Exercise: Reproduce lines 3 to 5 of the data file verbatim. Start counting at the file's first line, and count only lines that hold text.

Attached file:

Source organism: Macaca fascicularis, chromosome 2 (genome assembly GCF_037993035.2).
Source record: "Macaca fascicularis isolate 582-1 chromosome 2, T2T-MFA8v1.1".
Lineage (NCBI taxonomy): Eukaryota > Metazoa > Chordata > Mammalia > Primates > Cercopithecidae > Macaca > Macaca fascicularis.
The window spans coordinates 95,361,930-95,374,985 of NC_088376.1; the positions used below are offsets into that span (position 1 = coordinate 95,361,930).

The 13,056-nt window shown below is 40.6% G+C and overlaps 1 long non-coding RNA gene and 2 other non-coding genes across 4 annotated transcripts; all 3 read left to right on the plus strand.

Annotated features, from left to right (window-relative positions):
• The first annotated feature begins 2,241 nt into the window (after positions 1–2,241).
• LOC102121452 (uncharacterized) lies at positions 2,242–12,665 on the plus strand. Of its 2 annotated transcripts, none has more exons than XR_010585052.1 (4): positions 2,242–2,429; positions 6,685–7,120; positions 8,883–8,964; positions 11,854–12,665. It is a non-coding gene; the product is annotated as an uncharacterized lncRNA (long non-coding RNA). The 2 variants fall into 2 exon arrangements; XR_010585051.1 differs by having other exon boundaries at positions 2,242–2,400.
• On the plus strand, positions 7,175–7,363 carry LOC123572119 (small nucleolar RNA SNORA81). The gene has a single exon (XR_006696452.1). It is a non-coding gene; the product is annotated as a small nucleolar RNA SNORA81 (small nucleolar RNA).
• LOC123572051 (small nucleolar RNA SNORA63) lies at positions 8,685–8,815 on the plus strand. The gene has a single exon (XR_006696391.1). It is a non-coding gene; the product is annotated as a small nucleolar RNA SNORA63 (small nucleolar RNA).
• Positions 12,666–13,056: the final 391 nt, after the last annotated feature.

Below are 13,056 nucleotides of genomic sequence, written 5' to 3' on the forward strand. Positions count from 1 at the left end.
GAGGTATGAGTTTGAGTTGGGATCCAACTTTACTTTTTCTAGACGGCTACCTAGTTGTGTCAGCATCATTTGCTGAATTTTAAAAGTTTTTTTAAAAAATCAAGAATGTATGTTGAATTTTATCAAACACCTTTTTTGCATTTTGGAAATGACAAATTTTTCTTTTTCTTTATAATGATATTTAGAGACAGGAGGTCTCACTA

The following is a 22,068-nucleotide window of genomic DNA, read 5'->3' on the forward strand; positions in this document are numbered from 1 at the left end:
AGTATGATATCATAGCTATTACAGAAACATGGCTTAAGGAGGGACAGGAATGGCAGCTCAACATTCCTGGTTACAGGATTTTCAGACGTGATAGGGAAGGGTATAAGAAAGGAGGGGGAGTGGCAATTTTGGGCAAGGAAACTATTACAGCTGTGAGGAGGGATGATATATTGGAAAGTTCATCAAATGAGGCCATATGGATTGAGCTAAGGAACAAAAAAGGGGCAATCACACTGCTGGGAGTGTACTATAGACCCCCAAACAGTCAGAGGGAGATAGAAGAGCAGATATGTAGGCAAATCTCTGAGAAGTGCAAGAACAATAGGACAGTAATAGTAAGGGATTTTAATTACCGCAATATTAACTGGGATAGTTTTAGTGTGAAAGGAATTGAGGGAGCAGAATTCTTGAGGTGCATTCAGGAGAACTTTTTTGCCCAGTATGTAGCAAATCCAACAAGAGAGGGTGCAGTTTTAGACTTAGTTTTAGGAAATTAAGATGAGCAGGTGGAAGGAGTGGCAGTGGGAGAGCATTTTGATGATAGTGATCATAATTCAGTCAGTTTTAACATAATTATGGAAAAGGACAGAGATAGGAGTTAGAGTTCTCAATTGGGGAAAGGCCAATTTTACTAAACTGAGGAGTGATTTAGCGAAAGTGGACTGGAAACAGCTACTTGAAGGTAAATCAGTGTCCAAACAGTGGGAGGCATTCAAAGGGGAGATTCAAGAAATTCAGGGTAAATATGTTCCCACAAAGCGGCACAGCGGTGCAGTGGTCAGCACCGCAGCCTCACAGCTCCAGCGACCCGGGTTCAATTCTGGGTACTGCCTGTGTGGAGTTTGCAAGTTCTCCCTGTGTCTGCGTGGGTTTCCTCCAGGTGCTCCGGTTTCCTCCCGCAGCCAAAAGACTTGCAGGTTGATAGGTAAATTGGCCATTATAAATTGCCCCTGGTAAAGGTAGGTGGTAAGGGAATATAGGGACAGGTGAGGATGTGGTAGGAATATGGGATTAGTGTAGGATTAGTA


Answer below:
Lineage (NCBI taxonomy): Eukaryota > Metazoa > Chordata > Mammalia > Primates > Cercopithecidae > Macaca > Macaca fascicularis.
The window spans coordinates 95,361,930-95,374,985 of NC_088376.1; the positions used below are offsets into that span (position 1 = coordinate 95,361,930).

The 13,056-nt window shown below is 40.6% G+C and overlaps 1 long non-coding RNA gene and 2 other non-coding genes across 4 annotated transcripts; all 3 read left to right on the plus strand.